New Orleans held the head-to-head tiebreaker, though, winning three of four meetings against OKC this season, with the third and tie-breaker-clinching victory coming courtesy of — who else? — Davis, with this insane double-clutch game-winning 3-point buzzer-beater back in February:
... which, as it turns out, was a pretty big shot.
Davis has made plenty of those for the Pelicans this season, and made more on Wednesday. The still-just-22-year-old star scored a game-high 31 points on 12-for-26 shooting to go with 13 rebounds, three blocks, two steals and two assists, coming through with a monster performance in the biggest game of the season against a defending NBA champion in which he spent much of the night squaring off against the immortal Tim Duncan. Decent night.
Embracing the challenge of controlling their own destiny, the Pelicans came out of the gate enthusiastic — a little tight, but definitely eager, matching the Spurs blow for blow and ripping off a 16-3 run over the final 3 1/2 minutes of the first quarter to take control of the contest. They pushed their lead as high as 23 in the second quarter, but saw their advantage whittled down to four points, 86-82, with 7:38 left in the fourth as San Antonio determinedly walked them down, with Spurs coach Gregg Popovich even resorting to intentionally fouling Pelicans center Omer Asik, a 59 percent free-throw shooter, to try to get back into the game.
"We just stayed together," Davis said when asked how the Pelicans withstood the Spurs' surge. "We've been in tough situations all year. We've played tough games all year. We knew what we had to do. We knew they were going to make a run; they've been in this position plenty of times. Five championships between some of those players. So we just had to make sure that we stayed focused, stayed locked in, mentally strong. Before we started, we said we had to have mental toughness. We knew that they wasn't going to go away."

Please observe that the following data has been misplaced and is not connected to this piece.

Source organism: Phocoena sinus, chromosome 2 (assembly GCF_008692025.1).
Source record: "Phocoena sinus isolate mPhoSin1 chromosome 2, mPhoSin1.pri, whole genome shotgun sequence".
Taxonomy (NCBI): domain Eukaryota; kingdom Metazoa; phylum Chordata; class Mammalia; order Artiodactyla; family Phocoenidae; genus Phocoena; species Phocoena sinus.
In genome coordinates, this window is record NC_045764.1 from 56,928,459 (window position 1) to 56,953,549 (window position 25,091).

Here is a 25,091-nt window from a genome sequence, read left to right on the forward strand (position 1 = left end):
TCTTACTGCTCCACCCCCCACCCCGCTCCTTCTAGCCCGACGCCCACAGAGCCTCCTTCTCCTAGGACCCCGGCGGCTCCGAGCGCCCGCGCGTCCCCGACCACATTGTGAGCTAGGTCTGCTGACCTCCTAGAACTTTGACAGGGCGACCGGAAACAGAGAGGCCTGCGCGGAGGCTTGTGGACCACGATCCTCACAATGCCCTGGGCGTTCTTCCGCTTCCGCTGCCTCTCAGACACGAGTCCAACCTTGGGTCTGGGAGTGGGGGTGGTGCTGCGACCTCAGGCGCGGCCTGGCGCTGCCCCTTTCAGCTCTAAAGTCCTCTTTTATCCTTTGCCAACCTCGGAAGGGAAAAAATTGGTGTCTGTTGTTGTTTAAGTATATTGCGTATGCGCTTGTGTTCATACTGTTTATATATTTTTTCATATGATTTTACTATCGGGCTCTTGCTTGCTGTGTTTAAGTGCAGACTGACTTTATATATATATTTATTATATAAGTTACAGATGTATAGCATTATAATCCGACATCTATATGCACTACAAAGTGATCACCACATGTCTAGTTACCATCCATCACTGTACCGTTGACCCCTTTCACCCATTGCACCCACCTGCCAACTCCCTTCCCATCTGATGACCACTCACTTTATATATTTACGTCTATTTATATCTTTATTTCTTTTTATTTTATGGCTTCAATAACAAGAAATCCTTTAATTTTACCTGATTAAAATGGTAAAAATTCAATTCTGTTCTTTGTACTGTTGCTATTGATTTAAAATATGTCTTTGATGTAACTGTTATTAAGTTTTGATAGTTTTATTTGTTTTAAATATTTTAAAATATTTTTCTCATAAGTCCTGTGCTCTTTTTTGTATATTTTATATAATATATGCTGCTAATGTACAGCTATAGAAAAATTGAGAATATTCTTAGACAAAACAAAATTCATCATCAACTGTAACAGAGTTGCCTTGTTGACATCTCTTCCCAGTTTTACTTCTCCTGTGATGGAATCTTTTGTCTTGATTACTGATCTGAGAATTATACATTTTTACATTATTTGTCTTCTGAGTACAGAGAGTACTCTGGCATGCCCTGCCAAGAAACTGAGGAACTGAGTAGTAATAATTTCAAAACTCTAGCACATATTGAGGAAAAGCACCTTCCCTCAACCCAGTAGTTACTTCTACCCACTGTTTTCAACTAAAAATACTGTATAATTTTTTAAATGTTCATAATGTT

No, it would be up to the Pelicans to put them away, which they did by stringing together some defensive stops and getting layups from guards Tyreke Evans and Eric Gordon to push the lead back to nine. Every time the Spurs made a push, New Orleans responded, keeping the champs at bay until the long arms of the league's MVP-in-waiting could finish the job.
In the process, Davis and company returned Monty Williams to the playoffs, lightening the load on the embattled head coach for whom Davis expresses such significant support.
"I love him, man. I love him," Davis said. "He's done a lot for this team. He takes a lot of criticism, and he deals with it. He envisioned that we were going to make the playoffs. He told us like three weeks ago, when we were three games out and everybody counted us out. He said, 'I've been around too long. Anything can happen.' We came here tonight and got it done against a tough Spurs team — a great coach, great players, Hall of Famers. We had to put everything out on the line. We weren't banking on OKC losing or anything like that. We said, 'We've got to go take this game,' and we did that tonight."
Davis took care to emphasize the "we," crediting hits mates not only for their contributions on Wednesday — the 19 points, 11 assists and three steals from Evans; the 14 points and two big 3-pointers from Gordon; the 11 points, four assists and tough defense from recently returned point guard Jrue Holiday — but for what they've done for him throughout the season.
"All these guys helped me through everything. When I was down, and now when I'm up, they're right here by my side," Davis said. "You can see Norris [Cole] calling my name. That's what it's all about — having fun, sharing it with your teammates. I just love these guys. We worked our tails off all year, the past three years I've been here, and it's finally paid off.
"I don't know if people know — I dislocated my pinkie finger. And [Tyreke] told me, 'You wanna go home or you wanna be here?' I want to be here. And he said, 'All right, then go tape it up and let's play. Let's go. We not stoppin' at no stores. Straight gas. That's what we do, just keep going.'"
The Pelicans will keep going, rolling all the way to Oakland, to take on the very dangerous basketball team that lives there. We'll find out soon enough just how much New Orleans has left in the tank once they get there, but one thing's for sure: when the Pelicans arrive, they'll be bringing one hell of a difference-maker with them.